Benchmark comparisons, whether internal or among companies, must be subject to interpretation to ensure validity and to understand the specific differences in management or operating environments. Factors influencing performance may include the age and standard of maintenance of complexes, in-line or off-line configuration, regional ingredient costs and disease challenges.
Generally, managers in the egg industry are influenced to a lesser degree by benchmarking systems than their counterparts in broiler production. Short-term comparisons of ranking may introduce distortions in decision-making which ultimately may be to the detriment of company profitability. Sub-optimization through establishing artificial transfer costs and compartmentalization of interrelated units in the production chain can produce distortions which may adversely affect the bottom line. Attempting to minimize the cost of pullet rearing is a frequently encountered situation.
Producing uniform pullets of acceptable weight at transfer which have been effectively immunized will contribute to optimal egg mass during the laying cycle. Producing a "cheap" pullet may be reflected as a competitive advantage in benchmark comparisons of pullet cost among complexes or competitors but a "high" ranking on this single criterion may, in fact, detract from overall company profitability.
Decisions relating to biosecurity, suppression of rodents, comprehensively vaccinating against SE, IB and ILT may increase costs but contribute to higher overall profit. Since feed is the most significant cost component of egg production, careful attention to nutrient specifications, allocating appropriate feeds to flocks according to age, environmental conditions, daily intake and level of production, can be guided by valid comparisons between and among complexes. Establishing bonuses based on narrow performance criteria invariably leads to sub-optimization and detracts from both teamwork and the bottom line of a company.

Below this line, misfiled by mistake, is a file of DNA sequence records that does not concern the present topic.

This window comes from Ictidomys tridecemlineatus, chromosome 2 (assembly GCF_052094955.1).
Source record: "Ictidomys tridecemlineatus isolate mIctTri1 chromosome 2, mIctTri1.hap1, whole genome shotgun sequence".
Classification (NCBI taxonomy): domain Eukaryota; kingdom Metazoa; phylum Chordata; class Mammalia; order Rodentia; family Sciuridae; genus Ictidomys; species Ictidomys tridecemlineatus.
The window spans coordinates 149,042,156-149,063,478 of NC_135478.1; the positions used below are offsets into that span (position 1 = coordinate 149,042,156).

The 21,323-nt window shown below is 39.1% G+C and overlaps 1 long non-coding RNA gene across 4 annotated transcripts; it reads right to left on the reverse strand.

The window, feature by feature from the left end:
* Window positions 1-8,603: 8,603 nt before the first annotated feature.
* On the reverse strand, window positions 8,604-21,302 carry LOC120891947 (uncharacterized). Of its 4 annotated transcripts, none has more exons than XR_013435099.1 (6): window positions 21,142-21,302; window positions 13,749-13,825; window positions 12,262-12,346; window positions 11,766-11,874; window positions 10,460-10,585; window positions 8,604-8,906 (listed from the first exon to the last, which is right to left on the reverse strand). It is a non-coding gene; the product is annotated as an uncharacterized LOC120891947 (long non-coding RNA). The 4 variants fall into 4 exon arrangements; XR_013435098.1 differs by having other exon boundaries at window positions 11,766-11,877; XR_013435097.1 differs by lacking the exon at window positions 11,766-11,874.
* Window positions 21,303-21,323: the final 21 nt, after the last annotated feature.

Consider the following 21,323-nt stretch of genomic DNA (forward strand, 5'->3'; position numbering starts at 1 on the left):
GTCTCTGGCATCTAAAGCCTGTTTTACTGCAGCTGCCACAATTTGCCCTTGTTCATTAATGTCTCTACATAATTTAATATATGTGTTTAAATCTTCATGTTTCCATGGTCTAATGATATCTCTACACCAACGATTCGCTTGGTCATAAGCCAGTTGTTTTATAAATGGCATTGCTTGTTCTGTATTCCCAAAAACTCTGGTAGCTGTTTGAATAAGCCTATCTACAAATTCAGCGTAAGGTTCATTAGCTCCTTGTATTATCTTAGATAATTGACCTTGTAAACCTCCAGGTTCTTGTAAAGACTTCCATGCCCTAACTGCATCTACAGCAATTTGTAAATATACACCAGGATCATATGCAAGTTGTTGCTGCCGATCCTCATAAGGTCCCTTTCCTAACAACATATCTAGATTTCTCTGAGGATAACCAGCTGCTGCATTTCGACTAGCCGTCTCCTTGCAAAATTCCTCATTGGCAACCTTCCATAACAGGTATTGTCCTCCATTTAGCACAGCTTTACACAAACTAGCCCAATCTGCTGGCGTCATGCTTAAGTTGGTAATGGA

Most of the large integrators will continue to develop internal systems based on available commercial software which can be used to identify both advantageous and deleterious practices based on realistic and achievable standards. Comparison between and among competitors is usually less productive, especially if there is bias in selection of the companies or if there is confounding in either collection of data or unexplained differences in the structure and operating environment of the subscribers to a program.
It is inevitable that benchmarking may become more focused and specific, concentrating on conservation of energy, processing efficiency, distribution or further processing. As with the broiler industry, benchmarking will continue to evolve from simple cost comparisons to profit models which relate to return on investment.
Benchmarking is a beneficial approach to developing productive programs and policies in a competitive industry. The structure of computerized data collection packages and their interpretation are pivotal to both strategic and operational management decisions.